The next version of Microsoft Office is going to rely on XML file formats. Anyone using Office 2000/2003 will be able to install an update that will support the new Microsoft format but upgrades are required. For those who are not using Microsoft Office, a new set of import filters will be needed to access files stored in this new format.
As a preemptive response, the state of Massachusetts has adopted the OpenDocument format. This is an extensible XML document format that has been developed with a steering committee that includes Adobe, Corel (WordPerfect), IBM and Sun. In addition, the open source OpenOffice.org is already capable of authoring documents in this format and it can be freely downloaded for anyone who needs access to OpenDocument files.
In stark contrast, Microsoft Office 12 has adopted a homebrew XML format for the next version of Office without any significant collaboration. As such, there will not be a consolidated effort to release tools or applications that can recognize Microsoft Office Open XML, and at least initially only users of Office 12 will be able to work with these file formats.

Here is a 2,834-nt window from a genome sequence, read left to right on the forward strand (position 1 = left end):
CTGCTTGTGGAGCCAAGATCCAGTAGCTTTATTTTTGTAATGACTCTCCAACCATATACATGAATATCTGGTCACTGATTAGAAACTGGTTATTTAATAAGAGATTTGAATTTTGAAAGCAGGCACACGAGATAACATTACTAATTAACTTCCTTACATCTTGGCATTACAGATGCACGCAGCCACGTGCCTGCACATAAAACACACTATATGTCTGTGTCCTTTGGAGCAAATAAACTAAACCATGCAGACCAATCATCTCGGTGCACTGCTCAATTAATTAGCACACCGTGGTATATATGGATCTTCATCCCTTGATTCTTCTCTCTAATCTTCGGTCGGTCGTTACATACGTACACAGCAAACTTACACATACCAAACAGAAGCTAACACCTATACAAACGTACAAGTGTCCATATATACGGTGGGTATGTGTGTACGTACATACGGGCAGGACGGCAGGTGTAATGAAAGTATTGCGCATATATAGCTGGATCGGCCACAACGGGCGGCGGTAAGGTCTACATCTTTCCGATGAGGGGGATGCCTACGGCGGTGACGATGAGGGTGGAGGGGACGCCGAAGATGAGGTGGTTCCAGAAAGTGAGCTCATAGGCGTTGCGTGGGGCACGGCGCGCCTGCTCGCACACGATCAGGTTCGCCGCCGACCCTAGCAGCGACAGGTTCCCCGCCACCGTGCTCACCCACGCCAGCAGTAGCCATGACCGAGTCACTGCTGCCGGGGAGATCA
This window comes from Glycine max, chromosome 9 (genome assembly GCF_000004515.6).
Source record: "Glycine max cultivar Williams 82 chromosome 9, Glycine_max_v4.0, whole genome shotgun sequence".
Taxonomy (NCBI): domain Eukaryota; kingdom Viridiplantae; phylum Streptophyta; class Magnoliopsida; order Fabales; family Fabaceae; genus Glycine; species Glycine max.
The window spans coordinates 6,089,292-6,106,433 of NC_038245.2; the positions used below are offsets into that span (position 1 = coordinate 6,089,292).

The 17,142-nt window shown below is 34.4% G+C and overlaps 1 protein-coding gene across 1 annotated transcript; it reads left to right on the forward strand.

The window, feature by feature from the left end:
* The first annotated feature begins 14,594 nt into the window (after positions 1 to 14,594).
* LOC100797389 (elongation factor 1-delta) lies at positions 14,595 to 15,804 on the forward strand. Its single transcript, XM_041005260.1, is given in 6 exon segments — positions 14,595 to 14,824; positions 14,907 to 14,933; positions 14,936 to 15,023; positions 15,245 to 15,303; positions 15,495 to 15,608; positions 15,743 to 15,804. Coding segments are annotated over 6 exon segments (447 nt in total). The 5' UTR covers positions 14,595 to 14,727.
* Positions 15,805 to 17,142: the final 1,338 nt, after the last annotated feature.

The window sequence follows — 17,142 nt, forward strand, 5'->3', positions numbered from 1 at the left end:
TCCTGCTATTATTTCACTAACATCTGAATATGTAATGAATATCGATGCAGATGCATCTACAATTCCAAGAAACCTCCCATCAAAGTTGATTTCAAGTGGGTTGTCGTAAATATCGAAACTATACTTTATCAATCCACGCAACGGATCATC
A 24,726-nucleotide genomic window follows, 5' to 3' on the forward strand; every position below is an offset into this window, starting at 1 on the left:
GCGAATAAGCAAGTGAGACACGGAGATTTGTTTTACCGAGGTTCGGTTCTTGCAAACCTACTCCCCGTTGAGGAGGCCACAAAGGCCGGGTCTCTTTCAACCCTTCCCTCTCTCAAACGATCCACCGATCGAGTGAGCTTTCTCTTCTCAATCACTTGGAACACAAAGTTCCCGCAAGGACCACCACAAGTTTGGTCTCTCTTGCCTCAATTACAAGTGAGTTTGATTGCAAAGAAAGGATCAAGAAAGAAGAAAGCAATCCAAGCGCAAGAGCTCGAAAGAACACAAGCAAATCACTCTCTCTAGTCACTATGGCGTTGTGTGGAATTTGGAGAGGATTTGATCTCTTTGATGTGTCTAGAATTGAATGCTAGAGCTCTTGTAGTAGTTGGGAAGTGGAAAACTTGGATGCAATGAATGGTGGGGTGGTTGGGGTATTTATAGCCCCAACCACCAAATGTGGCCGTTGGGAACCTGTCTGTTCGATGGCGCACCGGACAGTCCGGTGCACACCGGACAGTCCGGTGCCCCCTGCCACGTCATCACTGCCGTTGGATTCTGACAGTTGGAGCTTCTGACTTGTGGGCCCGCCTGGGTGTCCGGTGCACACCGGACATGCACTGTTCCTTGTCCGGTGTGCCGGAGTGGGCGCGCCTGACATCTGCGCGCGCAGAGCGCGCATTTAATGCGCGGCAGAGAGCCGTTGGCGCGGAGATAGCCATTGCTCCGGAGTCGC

Industry pundit James Prendergast claims that Massachusetts is jeopardizing taxpayer dollars by migrating to the OpenDocument format. Ultimately, taxpayer dollars will need to be “wasted” to retool for Microsoft Office Open XML. Maybe we should avoid standardization and require that everyone is capable of reading every file format? Obviously, this is an unrealistic expectation. Organizations should be able to standardize on whatever formats they wish, and government should provide access to content in a documented format that can be easily accessed by its constituency.